“Machete,” writer-director Robert Rodriguez's grindhouse homage about an ex-federale with a fondness for cutlery, is a bloody, violent polemic about the injustice of U.S. immigration policy, but it’s also a gut-ripping good time—if you’re into that kind of thing.
The film stars Danny Trejo—“that guy” from dozens upon dozens of films—in the title role, a former Mexican cop recruited to assassinate fervent anti-immigration Texas state senator John McLaughlin (Robert De Niro). But the job turns out to be a set-up, an effort to prove McLaughlin’s point about the dangers of all those Mexicans storming our borders.
It would take another 500 words to explain the plot in all its ridiculous details: Michelle Rodriguez runs a taco truck as a front for her work running a modern-day Underground Railroad called The Network; Jessica Alba is an Immigration and Customs Enforcement agent trying to break up The Network; Lindsay Lohan as a drugged out web-star wannabe who shoots a racy 3-way video with our hero and her mom; Cheech Marin plays a pump-action shotgun-weidling priest… and on and on and on.
As befits the genre, the violence is splattered to the point of absudrity. Yes, the sight of a sword slicing through a door into a thug’s mouth may give you a start, but only the most squeamish would be put off by the “blood,” there’s to much of it for it to be gross. And everything, from the script to the acting to the action, the editing and art direction is purposely a wee goofy. But it’s all done with love, because Rodriguez knows his stuff. He may not be as talented a filmmaker as his former “Grindhouse” collaborator, Quentin Tarantino, but he’s just as skilled.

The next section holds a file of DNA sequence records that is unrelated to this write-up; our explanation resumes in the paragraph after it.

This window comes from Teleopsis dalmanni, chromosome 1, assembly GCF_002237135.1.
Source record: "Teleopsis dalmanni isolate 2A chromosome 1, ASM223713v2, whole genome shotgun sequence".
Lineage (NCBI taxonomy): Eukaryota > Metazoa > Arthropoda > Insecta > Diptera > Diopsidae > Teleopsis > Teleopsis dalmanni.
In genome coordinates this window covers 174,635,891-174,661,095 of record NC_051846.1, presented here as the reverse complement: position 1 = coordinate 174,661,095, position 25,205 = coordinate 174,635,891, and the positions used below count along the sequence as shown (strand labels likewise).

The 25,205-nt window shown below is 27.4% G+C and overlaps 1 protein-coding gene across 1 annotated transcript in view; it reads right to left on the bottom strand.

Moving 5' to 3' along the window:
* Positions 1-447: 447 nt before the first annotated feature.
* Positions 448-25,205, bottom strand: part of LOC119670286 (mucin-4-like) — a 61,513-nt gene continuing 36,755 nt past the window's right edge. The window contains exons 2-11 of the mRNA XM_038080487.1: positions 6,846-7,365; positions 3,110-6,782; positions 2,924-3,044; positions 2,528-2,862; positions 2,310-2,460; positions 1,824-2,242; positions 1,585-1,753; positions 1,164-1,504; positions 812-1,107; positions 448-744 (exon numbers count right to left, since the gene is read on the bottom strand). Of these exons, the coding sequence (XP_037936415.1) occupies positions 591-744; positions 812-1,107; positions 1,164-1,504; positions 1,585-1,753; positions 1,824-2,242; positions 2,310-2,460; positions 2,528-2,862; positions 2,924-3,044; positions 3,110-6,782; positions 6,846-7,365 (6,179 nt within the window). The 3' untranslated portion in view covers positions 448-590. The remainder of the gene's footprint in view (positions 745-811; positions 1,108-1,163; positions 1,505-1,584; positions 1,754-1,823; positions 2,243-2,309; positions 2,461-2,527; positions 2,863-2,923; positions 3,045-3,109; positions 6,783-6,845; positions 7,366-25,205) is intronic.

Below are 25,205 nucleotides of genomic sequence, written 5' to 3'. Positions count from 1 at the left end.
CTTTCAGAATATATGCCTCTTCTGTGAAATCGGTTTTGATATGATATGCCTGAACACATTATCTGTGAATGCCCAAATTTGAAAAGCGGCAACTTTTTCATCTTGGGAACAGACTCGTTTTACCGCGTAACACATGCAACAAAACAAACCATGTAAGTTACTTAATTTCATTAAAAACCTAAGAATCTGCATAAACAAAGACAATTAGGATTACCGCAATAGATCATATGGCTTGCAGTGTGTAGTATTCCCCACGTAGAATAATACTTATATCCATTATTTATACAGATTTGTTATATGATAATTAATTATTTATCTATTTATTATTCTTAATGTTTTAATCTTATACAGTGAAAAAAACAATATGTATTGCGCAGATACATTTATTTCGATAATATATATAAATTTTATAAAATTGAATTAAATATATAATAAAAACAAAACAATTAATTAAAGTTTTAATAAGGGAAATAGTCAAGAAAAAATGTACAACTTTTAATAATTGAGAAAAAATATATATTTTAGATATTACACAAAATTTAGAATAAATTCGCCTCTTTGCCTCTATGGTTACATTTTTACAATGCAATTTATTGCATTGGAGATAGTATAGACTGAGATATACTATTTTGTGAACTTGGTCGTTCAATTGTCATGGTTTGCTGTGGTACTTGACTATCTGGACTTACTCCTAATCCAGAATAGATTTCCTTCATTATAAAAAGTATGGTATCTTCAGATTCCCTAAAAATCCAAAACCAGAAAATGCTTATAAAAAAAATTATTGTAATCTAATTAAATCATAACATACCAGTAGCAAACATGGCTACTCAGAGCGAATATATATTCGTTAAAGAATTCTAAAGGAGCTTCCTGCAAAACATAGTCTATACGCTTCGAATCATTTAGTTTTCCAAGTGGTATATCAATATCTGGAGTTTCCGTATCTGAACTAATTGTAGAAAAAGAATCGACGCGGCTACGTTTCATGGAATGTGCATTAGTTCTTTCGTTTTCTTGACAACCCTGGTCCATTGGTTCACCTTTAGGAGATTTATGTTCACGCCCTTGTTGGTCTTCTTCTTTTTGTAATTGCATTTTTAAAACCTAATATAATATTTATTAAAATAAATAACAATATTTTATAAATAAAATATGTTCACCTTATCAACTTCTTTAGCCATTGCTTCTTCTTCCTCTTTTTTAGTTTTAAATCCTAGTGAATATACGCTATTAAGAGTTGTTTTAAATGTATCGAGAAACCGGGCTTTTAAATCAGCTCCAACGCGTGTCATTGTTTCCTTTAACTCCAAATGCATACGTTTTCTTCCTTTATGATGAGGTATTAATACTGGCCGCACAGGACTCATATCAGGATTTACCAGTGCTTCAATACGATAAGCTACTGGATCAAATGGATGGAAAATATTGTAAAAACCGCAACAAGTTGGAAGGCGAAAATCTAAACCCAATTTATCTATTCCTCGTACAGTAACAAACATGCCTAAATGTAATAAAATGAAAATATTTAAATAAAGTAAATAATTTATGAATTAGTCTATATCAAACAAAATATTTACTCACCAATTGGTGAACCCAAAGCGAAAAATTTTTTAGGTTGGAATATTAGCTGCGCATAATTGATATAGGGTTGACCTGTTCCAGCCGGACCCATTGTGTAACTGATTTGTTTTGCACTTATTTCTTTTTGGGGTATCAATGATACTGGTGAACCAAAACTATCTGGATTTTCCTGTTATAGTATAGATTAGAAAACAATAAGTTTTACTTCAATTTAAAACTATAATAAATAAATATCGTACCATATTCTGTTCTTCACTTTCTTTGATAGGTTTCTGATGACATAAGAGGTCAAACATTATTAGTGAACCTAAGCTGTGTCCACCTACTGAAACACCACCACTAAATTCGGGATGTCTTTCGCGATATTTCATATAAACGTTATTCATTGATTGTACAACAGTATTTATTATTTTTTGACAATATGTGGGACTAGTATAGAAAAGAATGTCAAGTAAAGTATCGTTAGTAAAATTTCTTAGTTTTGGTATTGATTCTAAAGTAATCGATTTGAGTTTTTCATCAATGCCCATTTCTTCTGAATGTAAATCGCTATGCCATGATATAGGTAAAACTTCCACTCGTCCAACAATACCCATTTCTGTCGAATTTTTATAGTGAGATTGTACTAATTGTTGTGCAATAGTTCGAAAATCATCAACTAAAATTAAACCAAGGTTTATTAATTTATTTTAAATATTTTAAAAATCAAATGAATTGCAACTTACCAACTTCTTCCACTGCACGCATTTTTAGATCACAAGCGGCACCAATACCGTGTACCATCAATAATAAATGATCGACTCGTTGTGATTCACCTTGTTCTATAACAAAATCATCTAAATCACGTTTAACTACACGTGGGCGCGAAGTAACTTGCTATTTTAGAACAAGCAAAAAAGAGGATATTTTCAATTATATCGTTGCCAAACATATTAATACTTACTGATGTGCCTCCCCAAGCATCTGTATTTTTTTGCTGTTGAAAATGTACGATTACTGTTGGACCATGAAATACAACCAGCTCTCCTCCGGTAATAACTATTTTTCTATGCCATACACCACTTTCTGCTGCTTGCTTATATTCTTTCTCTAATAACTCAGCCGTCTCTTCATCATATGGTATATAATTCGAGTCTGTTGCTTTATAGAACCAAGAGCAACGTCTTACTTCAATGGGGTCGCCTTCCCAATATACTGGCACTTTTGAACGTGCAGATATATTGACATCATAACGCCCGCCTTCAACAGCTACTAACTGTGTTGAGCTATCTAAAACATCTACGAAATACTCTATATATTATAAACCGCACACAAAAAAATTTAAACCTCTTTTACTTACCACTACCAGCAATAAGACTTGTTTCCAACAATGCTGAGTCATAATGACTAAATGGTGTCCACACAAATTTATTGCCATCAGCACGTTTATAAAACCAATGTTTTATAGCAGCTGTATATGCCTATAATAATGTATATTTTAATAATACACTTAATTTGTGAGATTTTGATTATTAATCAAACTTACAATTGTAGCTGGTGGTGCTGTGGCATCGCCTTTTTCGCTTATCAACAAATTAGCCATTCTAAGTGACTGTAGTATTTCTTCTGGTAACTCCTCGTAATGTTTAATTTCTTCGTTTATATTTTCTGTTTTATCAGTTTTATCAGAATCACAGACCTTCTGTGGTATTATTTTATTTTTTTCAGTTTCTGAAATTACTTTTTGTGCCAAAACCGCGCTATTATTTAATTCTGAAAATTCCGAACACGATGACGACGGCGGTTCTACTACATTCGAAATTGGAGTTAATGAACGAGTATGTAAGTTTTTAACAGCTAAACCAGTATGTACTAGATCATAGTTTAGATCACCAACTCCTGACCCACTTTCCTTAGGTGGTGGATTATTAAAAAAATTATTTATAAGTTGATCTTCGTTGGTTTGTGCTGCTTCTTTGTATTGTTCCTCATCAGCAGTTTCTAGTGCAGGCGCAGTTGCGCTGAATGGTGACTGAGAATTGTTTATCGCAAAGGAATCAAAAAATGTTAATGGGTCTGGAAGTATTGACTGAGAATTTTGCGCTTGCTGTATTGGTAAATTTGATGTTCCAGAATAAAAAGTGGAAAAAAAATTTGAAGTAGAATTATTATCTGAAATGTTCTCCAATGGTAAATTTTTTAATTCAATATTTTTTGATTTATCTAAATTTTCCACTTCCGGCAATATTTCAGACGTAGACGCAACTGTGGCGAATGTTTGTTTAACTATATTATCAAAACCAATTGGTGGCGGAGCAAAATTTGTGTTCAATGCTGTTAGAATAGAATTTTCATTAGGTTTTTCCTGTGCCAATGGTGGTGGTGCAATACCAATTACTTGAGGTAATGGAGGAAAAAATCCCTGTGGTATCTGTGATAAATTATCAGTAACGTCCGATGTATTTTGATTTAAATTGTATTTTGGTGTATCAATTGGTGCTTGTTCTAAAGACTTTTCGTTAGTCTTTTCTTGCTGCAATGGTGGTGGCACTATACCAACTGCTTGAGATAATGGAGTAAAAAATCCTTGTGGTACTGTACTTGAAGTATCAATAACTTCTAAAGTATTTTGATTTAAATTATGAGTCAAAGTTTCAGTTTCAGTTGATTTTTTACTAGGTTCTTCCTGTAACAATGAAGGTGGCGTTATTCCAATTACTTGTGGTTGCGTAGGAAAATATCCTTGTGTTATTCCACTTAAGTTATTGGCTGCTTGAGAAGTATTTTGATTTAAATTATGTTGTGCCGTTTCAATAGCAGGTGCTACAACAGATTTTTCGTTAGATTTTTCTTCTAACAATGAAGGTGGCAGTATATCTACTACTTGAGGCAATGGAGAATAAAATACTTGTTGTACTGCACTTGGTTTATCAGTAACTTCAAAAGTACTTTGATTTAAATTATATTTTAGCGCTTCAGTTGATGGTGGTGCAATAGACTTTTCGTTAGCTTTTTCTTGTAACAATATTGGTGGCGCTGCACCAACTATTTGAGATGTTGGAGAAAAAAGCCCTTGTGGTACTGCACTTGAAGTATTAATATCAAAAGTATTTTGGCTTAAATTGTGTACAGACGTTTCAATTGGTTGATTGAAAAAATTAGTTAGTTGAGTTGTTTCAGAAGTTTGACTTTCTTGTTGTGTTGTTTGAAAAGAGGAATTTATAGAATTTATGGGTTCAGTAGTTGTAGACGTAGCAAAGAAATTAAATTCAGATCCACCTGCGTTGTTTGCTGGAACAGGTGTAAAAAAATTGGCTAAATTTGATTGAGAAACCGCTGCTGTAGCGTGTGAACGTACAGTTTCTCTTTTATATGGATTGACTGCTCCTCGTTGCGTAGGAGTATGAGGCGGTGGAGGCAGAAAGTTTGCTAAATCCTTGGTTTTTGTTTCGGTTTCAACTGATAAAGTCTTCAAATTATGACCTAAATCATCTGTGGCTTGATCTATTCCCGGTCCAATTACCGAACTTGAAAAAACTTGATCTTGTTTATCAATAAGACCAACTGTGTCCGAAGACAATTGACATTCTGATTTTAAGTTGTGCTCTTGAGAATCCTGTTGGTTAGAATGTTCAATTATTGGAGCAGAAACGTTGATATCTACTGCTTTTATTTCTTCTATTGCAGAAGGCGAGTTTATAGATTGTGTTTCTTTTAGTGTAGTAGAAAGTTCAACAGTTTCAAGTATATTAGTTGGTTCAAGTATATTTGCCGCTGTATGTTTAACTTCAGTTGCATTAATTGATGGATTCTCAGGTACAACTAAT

Cries of “Race War Bait!” rang out from more reactionary corners of the country upon the film's release, as people freaked out over “Machete”’s aggressively pro-immigration stance and the vilification of all but one of the white characters (the lone holdout being a white kid who was adopted my Mexicans and has joined The Network).
Accusing the folks behind “Machete” of trying to incite a race war is, of course, nonsense--why, some of Rodriguez’s best friends are white. As inflammatory as it is, “Machete” is, like Tarantino’s “Inglourious Basterds,” just a revenge-porn fantasy. And “Machete,” again like “Basterds,” is also pretty damn funny—watching Machete use a weedwacker to terrorize a henchman is hilarious.
The DVD has few extras to speak of, and they're little more than filler. You can watch the film with the soundtrack of a live audience reacting to the film in a theater, which seems kinda cool at first, but does little more than remind you how much better it is to see a movie live. There are also a half-dozen deleted scenes, four of which definitely deserved to be. The other two are reasonably amusing, featuring Jessica Alba’s ICE agent twice walking in on her slutty twin sister astride her latest conquest, but the effects are too intentionally cheesy, even to be included in the film itself.
It’s hard to imagine anyone who thinks they might enjoy “Machete” not actually enjoying it, the film is exactly as advertised: an over-the-top, blood-gushing spoof of a bygone cinematic era, with simplistic-enough-to-ignore political message. The only people who'll be offended or outraged by "Machete" are those looking to be offended or outraged.
"Machete" is now available on Blu-ray and DVD.